The man in the Hathaway shirt

The man in the Hathaway shirt

The man behind the man behind the man in the Hathaway shirt –  Ellerton Jette. It was 1951. Ellerton Jette, the president of a little known shirt maker from Waterville, Maine decided that things needed to change.

He wanted to grow his little business and turn it into a national brand, but he knew he didn’t have much money and needed to make every dollar count. He had heard about the advertising prowess of creative director, David Ogilvy, at the still relatively young agency Ogilvy and Mather.

Jette felt that if he could only get Ogilvy to take the account, he and his company, C.F. Hathaway, might be able to get the growth they so desired. So after thinking long and hard about how he would pitch the idea to a man used to pitching his own ideas, Jette booked a meeting with David Ogilvy.

'I have an advertising budget of only $30,000,' he told Ogilvy. 'And I know that’s much less than you normally work with. But I believe you can make me into a big client of yours if you take on the job.'

Not a bad start but probably not enough to convince Ogilvy.

Jette went on and made two promises. 'If you do take on the job, Mr. Ogilvy, I promise you this. No matter how big my company gets, I will never fire you. And I will never change a word of your copy.'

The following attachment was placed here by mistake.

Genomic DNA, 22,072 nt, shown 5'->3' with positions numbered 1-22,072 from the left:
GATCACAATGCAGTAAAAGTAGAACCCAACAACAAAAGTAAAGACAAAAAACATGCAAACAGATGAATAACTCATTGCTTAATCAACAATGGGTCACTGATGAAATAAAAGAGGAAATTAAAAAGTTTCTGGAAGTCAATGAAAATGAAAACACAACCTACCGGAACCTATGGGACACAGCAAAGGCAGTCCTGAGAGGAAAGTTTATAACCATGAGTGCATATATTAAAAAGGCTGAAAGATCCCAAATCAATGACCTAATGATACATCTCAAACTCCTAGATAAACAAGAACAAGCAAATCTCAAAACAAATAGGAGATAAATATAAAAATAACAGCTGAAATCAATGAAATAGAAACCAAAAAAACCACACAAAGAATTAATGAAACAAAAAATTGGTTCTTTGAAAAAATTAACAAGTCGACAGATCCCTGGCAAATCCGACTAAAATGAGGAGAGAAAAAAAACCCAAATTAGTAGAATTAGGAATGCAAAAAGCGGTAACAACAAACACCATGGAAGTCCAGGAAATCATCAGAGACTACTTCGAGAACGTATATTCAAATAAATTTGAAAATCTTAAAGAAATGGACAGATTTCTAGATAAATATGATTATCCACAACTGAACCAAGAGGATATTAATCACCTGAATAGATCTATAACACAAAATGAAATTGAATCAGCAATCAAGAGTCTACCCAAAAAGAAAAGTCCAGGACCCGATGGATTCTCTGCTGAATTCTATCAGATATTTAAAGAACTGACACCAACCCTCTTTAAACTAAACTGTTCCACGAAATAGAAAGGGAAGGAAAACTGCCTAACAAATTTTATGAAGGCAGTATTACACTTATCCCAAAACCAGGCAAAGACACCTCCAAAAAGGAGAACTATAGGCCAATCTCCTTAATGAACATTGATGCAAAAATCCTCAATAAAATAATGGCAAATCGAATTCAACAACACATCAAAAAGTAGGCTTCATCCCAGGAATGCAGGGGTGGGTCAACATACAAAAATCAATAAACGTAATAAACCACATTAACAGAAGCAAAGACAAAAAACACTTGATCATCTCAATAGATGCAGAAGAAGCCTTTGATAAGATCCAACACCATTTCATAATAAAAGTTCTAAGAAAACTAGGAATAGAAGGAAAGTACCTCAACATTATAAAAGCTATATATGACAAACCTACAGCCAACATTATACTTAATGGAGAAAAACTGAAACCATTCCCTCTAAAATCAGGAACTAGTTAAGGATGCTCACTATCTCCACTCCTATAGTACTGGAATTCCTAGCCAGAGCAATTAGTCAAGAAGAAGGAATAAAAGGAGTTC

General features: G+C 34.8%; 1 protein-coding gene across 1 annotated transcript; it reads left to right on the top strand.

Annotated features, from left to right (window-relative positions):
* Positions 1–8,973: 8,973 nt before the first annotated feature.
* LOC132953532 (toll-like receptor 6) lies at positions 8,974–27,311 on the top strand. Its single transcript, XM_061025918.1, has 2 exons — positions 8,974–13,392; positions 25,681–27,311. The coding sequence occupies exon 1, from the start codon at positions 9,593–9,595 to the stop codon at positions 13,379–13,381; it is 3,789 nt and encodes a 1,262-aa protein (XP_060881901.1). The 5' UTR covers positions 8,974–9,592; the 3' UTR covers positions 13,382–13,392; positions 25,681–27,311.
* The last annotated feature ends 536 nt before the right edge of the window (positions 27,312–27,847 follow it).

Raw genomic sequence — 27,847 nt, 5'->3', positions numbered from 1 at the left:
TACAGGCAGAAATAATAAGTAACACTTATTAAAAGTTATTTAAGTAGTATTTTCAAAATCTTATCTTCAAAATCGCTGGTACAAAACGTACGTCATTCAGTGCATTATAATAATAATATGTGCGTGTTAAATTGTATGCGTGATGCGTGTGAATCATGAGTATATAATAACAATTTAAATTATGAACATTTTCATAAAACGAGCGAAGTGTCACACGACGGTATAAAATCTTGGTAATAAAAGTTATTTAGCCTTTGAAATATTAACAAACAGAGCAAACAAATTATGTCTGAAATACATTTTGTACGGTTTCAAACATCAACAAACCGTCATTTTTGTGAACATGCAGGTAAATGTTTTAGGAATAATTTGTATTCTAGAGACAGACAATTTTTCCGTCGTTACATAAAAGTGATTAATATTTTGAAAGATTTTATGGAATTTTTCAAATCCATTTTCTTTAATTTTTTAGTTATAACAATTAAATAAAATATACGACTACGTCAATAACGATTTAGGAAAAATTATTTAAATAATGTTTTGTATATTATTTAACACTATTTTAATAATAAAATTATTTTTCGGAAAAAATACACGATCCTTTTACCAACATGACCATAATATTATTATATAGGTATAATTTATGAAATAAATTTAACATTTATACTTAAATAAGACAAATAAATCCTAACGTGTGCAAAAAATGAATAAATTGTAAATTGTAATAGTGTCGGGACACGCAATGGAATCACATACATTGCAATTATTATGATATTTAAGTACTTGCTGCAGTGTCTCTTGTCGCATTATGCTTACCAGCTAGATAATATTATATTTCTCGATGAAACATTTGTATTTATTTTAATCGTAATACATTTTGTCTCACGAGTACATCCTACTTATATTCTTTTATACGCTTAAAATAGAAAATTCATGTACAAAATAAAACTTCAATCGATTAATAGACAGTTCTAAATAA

Jette had realised that he probably only had one chance to persuade Ogilvy and so had decided to try and give the advertising man what he most wanted. Advertising is a fickle business and the promise of a lifelong client would have been a powerful incentive to Ogilvy and a client who gave him carte blanche in creative development was unheard of, a dream come true for a creative director.

Jette had done what great marketing men do. He had put himself in his target audience’s shoes, in this case he put himself in Ogilvy’s very smart, probably handmade, loafers and understood what he might want. He then offered it to him.

Ogilvy was flattered and delighted with the promises. He accepted the job. Ogilvy’s subsequent ads helped transform the fortunes of the company but they would never have happened how it not been for the marketing genius and insight of Ellerton Jette.

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